Coronavirus-Related Opportunities for Promoting Occupational Health and Safety


Vahid Gharibi ORCID 1 , 2 , Rosanna Cousins ORCID 3 , Mehdi Jahangiri ORCID 1 , *

1 Department of Occupational Health, School of Health, Shiraz University of Medical Sciences, Shiraz, Iran

2 Department of Occupational Health, School of Public Health, Shahroud University of Medical Sciences, Shahroud, Iran

3 Department of Psychology, Liverpool Hope University, Liverpool, UK

How to Cite: Gharibi V, Cousins R , Jahangiri M. Coronavirus-Related Opportunities for Promoting Occupational Health and Safety, Shiraz E-Med J. Online ahead of Print ; 21(7):e104655. doi: 10.5812/semj.104655.


Shiraz E-Medical Journal: 21 (7); e104655
Published Online: June 15, 2020
Article Type: Letter
Received: May 6, 2020
Accepted: May 7, 2020

Dear Editor,

Gudi and Tiwari (1) have recently outlined the challenges of the current SARS-CoV-2 coronavirus pandemic, suggesting that it is “forcing the entire world to lockdown” (p.108). Yes, there are ‘stay at home’ policies to protect populations; however, many employees must continue to work during the coronavirus pandemic (2). Many jobs cannot be shut down, particularly for those who work at the hospitals, the care sectors, utility companies, and food transportation. Important manufacturing industries continue to operate, many of which, in addition to coronavirus, pose risks that still need to be managed. It is understandable that the governments have made a determined effort to support people with Covid-19 and those who attempt to treat them; nevertheless, it is also the case that other work is necessary, and the business of risk assessment in those industries is important. There have always been harmful occupational factors in the workplace, such as noise, dust, vapors, and chemicals. Therefore, we suggest that coronavirus should be seen as another harmful factor that can enable work if controlled. For those in work now, and those who must return to work soon, we must seek a preventative and control solution for the virus. This is a real priority because the economic sequelae of the lockdown are now inflicting intolerable and irrecoverable harm (3), indicating the need for resuming various industries before the coronavirus is controlled.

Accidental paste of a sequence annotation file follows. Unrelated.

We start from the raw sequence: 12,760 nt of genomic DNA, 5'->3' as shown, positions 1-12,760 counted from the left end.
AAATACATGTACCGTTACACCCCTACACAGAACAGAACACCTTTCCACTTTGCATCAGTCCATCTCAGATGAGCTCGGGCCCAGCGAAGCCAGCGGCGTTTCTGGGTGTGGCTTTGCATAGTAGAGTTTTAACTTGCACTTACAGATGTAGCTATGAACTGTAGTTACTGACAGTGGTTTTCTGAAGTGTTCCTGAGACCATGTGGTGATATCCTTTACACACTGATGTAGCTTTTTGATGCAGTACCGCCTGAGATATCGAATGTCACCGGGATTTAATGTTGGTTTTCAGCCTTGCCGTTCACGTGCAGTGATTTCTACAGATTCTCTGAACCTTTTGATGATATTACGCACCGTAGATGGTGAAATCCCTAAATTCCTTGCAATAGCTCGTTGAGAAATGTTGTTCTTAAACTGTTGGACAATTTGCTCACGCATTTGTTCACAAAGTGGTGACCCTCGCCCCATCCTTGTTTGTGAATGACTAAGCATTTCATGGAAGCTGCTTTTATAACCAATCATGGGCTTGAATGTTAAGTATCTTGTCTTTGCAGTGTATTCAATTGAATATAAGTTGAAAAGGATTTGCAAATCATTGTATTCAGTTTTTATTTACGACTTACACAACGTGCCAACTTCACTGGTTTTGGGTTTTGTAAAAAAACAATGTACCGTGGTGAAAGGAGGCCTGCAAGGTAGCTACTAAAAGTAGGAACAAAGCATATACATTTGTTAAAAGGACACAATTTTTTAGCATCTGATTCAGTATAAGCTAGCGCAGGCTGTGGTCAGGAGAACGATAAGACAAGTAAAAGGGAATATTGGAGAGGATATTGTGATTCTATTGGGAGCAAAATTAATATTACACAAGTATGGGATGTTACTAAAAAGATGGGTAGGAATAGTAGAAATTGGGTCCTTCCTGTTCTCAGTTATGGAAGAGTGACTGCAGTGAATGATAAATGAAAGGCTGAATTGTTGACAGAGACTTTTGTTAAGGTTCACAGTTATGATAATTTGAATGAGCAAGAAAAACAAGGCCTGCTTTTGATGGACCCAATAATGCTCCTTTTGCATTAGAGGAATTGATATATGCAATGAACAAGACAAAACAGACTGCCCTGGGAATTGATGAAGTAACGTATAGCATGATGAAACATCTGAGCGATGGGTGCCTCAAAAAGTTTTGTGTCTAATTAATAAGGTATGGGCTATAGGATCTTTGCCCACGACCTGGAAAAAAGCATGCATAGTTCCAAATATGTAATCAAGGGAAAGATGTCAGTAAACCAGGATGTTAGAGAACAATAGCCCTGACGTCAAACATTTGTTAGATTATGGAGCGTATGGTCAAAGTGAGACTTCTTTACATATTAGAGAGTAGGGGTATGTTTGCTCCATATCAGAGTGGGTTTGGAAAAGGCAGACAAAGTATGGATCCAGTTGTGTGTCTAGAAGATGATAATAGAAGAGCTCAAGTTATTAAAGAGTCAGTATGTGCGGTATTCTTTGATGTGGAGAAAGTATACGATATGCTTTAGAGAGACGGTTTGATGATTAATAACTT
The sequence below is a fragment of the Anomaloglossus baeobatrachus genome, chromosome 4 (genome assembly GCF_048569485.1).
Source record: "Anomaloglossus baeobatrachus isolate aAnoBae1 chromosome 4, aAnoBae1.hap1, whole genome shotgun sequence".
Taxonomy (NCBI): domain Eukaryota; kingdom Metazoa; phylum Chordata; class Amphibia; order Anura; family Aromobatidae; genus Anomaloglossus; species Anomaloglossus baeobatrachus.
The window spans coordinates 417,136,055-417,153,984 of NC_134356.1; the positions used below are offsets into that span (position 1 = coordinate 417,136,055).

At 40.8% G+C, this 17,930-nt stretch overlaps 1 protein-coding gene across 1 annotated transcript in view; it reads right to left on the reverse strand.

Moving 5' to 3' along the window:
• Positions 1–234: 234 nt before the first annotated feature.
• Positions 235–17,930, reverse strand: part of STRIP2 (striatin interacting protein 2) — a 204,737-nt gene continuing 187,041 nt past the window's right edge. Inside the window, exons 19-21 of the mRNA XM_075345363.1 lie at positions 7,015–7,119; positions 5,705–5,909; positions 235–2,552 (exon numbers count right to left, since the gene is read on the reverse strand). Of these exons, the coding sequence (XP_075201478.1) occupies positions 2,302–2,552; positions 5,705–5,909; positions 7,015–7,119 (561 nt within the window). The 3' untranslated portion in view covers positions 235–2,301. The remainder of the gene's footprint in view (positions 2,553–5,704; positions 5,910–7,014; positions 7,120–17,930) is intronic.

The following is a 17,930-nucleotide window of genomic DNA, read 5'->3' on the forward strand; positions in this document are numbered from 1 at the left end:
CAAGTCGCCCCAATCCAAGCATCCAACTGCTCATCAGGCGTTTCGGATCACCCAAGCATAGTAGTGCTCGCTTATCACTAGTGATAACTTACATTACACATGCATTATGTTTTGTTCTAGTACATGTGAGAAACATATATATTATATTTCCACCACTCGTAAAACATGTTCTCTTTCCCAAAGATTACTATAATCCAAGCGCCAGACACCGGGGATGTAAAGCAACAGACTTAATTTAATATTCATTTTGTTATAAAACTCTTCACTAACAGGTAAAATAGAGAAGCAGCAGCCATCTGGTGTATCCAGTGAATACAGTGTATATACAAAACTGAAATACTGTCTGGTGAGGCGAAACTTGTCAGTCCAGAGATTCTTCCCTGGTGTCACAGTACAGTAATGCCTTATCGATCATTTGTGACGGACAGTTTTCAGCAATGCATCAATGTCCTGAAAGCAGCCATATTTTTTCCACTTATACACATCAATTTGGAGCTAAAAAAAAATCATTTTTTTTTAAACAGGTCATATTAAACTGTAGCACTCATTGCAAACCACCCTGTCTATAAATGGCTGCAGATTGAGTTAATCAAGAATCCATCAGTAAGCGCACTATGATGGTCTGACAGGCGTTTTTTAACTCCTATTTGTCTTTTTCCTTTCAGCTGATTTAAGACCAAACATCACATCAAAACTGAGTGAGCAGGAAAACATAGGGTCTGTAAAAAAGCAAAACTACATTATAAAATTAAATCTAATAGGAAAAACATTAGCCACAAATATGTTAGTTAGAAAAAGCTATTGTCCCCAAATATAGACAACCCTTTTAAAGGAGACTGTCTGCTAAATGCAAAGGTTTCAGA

Pandemics and epidemics are not just medical phenomena, they have social, economic, and behavioral consequences that require knowledge and insight from other scientists. Here, we are arguing for the need for input from occupational health and safety (OHS) scientists, for whom the risk assessment is the primary methodology of practice. In this journal, we see that Sadati et al. (4) have proposed that Risk Society has left us “vulnerable in facing hazards” if their concern were based on managing escalating social anxiety when recommending pouring money into studying risk perception and communication. We suggest the spread of Covid-19 has only made us vulnerable as a consequence of Health & Safety laws and guidance, assuming the status of a hassle, rather than a benefit, in society and even in some high hazard workplaces over recent years. It is particularly evident in low levels of adherence to personal protective equipment (PPE) standards (5, 6), and we know that employees are significantly less willing to use PPE unless they have experience of an accident (7).